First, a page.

Instead according to Dweck there is one ground breaking idea that if taught to kids can make them more productive and raise their standards all around.

That is a ‘growth mindset’.

Stanford University psychologist studies showed that a ‘growth mindset’ could in fact make a big impact on how people approached life.

Instead of believing they ‘naturally’ should achieve success they realised they needed to work extremely hard to achieve it.

More importantly they developed an ethos that nothing was set in concrete and everything was up to them.

Although this sounds like a simple concept it’s effect can be profound.

Because when you don’t feel you have limits, you are set free from the false shackles that sometimes bind you.

Free to develop instead of document your intelligence and talents.

This engenders a massive self esteem boost and leads to much more productivity not only in school but at work and in life in general.

Great business leaders, parents, teachers and athletes utilize this outlook to fundamentally alter their paradigm.

Although this is a simple idea it has far reaching consequences for those that adopt it.

Basic qualities are no longer fixed traits.

Talent is no longer a prerequisite to success.

This simple idea can be the difference that make the difference.


Instead brains and talent are just the starting point that dedication and hard work can hone to achieve true success.

Adopting this view creates the resilience essential for great accomplishment.

People develop a love of learning and a love of striving to BE the best.

All ‘great’ people have this mindset.

Of that there is perhaps no doubt.

But what is termed a great mindset is often a tortured one.

For many years Stanford University psychologist Carol Dweck findings have been heralded as something of a revelation.

That is, that people should be open to improving their life through hard work and study.

And not be stuck with the idea that their intelligence level and talents were written in stone.

That success was as much to do about hard work as it was about innate abilities.

While this admirable it is not revolutionary or indeed true.

We do have ‘physical limits’.

Someone born with a low IQ or few talents cannot however hard they try, become an Einstein or become outstanding in talent based pursuits.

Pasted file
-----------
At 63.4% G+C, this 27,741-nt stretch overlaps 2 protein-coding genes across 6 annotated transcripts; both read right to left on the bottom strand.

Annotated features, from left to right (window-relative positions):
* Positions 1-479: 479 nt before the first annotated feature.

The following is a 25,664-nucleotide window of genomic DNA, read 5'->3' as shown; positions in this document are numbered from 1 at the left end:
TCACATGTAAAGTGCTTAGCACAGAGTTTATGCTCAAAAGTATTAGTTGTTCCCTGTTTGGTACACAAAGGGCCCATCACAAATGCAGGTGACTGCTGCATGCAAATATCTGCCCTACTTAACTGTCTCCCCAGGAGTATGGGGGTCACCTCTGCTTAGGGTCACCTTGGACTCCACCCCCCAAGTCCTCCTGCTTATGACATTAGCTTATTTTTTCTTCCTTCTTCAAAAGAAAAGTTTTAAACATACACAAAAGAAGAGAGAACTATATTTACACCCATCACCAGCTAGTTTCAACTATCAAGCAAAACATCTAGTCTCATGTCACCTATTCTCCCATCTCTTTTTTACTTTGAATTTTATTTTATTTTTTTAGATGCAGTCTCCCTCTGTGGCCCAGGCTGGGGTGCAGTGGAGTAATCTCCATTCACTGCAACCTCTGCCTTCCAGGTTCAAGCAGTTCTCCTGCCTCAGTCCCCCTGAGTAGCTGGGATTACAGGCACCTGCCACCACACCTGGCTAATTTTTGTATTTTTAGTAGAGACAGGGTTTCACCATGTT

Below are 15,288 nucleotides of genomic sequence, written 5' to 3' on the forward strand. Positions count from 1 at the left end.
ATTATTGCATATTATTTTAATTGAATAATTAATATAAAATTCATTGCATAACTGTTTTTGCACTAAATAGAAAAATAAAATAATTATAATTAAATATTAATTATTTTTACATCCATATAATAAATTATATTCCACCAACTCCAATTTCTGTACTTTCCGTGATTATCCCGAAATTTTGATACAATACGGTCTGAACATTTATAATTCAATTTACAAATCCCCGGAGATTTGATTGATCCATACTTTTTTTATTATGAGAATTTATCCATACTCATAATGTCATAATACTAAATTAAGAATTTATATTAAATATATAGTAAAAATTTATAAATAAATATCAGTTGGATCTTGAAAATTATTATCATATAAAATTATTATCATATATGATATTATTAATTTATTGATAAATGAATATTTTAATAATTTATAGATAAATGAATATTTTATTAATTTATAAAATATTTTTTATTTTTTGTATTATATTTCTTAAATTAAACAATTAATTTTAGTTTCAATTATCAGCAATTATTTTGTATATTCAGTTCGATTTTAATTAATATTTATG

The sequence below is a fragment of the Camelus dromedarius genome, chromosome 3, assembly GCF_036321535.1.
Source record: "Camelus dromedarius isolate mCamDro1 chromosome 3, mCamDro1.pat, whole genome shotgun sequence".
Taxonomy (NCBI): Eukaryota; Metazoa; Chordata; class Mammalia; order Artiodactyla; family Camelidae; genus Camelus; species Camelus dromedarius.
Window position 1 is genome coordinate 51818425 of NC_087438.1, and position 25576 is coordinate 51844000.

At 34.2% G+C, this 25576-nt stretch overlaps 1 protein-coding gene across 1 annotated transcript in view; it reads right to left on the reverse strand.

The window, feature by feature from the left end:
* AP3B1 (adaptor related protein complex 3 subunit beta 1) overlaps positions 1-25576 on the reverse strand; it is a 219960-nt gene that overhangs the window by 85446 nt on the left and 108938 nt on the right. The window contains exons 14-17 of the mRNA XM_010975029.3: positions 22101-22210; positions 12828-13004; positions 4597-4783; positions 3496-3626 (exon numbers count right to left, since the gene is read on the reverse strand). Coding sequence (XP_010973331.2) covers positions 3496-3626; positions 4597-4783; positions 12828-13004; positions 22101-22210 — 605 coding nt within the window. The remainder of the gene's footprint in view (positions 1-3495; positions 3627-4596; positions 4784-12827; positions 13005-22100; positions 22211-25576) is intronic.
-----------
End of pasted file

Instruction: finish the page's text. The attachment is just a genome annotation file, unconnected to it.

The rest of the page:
They can get better, just not rise to the highest heights.

That goes without saying. We all KNOW that.

If her point is that we can achieve more than we THINK we can, through adopting a ‘growth mindset’ instead of a ‘fixed mindset’ then that’s a reasonable assumption born out of her studies.

It’s not revolutionary however and presupposes many assumptions about success.

What is success?

Hard work and striving to be better?

Better than what?

According to Dweck that is all there is.

No room for acknowledgement of the institutional brainwashing that perpetuates the myth of scarcity and the notion that hard work somehow creates ‘success’.

Surely true success is happiness.

That is not founded in hard work, unless you need to eradicate the conditioning that created the sense of unhappiness in the first place i.e. institutional capitalist brainwashing.

Happiness is a state of mind. It can be a continuous striving for betterment but it doesn’t have to be.

Happiness can also be about contentment.

Contentment NOT to work. Contentment with your IQ. Contentment with your talents.

Contentment to BE happy.

Her work is nothing more than a statement of the obvious propagated on the assumptions of the society she represents.

Capitalist exploitation of the masses for the benefit of the few.

Don’t believe it!

To Praise Or Not To Praise
One of the things she propagates is that we should refrain from giving praise.

Especially to our children.

For fear they will become complacent!

However, we all also need praise and acknowledgement of our innate talents to help our self esteem and motivate us to be great.

To suggest otherwise is to perpetuate the lie that is the establishments answer to finding real happiness.


Pointless exercise.